“Give my beard back or it’s eye for an eye.”
      “You little shit.”
      “I’ll take blood,” Tyler said.
      “This is ridiculous.”
      “Not your blood, either. It’ll be somebody you love.”


      The detective stood in the door so Joan couldn’t close it. Joan told the detective Tyler had been home all last night. She played the door on its hinges and repeated her story—Tyler was in his room all night long.
      “He’s asleep right now,” she said.
      “Can you account for him all day yesterday,” the detective said.
      “He was here with me.”
      “Well we need to talk to him. You can be present, but we need to talk.”
      “What about?”
      “What is his connection to Milad Alizadeh?”
      “He’s the orthodontist.”
      “Dr. Alizadeh is Tyler’s orthodontist.”
      “Milad said his wife didn’t come home last. Your son had issued a threat.”
      “A threat.”
      “According to Milad, one week ago your son said he wanted,” the detective held up his notebook, “said he wanted blood for beard.”
      Joan promised to bring Tyler to the station. Leaning against the closed door, she waited for her breathing to settle. Then she went to Tyler’s room, opened the closet and parted the hanging clothes. Tyler was pressed to the wall holding a screwdriver.
      “He’s gone,” Joan said. She helped Tyler out, holding his hand as he climbed over the cell of boxes.


      Tyler spun around and heaved the sheers like a shot-put. The sheers, nearly as tall as Tyler, landed a few feet away, nowhere near Milad, who was crouched in the front yard and shielding himself with his arms. A diagram of car brakes—connectors, what to snip, ripped from an auto repair book—fluttered across the driveway.
      “You’re cutting my brakes now,” Milad yelled as Tyler ran. He drove to the park and found Tyler standing on the monkey bars, feet splayed on different slats.
      “She told you about our special place,” Tyler said.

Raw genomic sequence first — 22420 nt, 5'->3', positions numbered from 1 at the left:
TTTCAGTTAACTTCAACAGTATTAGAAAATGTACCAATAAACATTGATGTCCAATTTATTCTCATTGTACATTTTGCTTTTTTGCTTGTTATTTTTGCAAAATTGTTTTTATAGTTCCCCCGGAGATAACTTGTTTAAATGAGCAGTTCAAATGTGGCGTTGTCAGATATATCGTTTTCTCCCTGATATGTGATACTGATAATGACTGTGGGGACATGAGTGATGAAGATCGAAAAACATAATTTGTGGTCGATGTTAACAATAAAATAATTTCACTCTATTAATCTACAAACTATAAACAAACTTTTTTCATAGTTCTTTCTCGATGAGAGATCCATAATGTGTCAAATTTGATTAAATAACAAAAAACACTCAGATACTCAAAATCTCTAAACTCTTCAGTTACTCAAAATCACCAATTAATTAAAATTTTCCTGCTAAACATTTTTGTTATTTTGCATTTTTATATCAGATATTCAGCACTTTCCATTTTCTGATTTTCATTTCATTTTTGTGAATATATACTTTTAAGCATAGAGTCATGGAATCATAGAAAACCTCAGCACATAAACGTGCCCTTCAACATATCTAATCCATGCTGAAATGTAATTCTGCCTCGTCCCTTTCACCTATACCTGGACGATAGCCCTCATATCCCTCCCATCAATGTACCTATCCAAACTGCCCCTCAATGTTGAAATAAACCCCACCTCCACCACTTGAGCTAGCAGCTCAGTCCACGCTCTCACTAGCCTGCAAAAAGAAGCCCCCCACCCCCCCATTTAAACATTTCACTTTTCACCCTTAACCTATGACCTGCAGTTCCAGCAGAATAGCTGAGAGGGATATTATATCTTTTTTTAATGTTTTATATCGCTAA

“Where is she?” Milad swiped at Tyler’s shoes and banged the structure, trying to shake Tyler loose. “Come down.”
      “Get away, beard stealer.”
      “Where’s my wife you little shit?”
      Tyler stomped Milad’s left shoulder. The impact made Tyler fall forward and slam his face on a bar, busting his top lip and knocking loose a tooth. Blood stuck to the bar as he lifted his face. Milad groaned, doubled over, wind gone. Tyler scrambled across the bars and jumped to the ground, keeping his footing for a few stumbles toward the creek. He bent back to try and stop but the momentum carried him over the edge.
      He slammed into the foot-high water. Trash and papery filth floated against the ripped and bloody knees of his sweatpants. Downstream, two older kids spray painted a blue tag on the wall. One of the kids said, “White boy busted his ass.”
      Milad landed on Tyler. Gray streams in Tyler’s eyes, a mouthful of chewy water. Milad jerked Tyler up by the hair.
      “Tell me where she is.”
      Milad dunked Tyler back under. Tyler choked on filth and gurgled and felt his heart amiss.
      “I will drown you right here.”
      Dunked again, arms windmilling. Tyler saw long shorts and pulled up white socks appear through the waves. He felt himself floating. The high school kids pushed Milad against the wall and beat him with their spray paint cans. One of them kicked Milad in the stomach.
      Tyler waded to the wall, coughing and squinting. He waited for Milad’s eyes to meet his own. Milad fought back and was overpowered and Tyler smiled.


      Summer rumors: A fisherman found Ms. Allie tangled in a tree downed across the creek. The police identified her by dental records. They did not release a description of the body. They questioned Tyler, but decided a child was incapable of the crime. They believed his alibi.
      “He was in his room,” Joan told the detectives.
      Kids spread rumors of mutilation, missing fingers, missing face. Tyler overheard these details. Kids didn’t speak to him directly. They called him weird. He let his Apple Jacks turn soggy. Joan caught him staring into space, at her, her coffee mug.
      “We’re late,” she said. “What are you looking at?”
      He stroked his chin where the beard would be, eyes pierced through the present, deep in plans for what came next. He pushed back his chair and stood.
      “Don’t slouch. And hold your shoulders back,” he said, and she did.

Brandon Bell lives in Louisville, Kentucky. His stories have been (or will be) published by Tulane Review, Whiskey Island Magazine, Alice Blue Review, Apiary, Fiction Fix, LITnIMAGE,, Work Literary Magazine, and Inkspill Magazine (United Kingdom).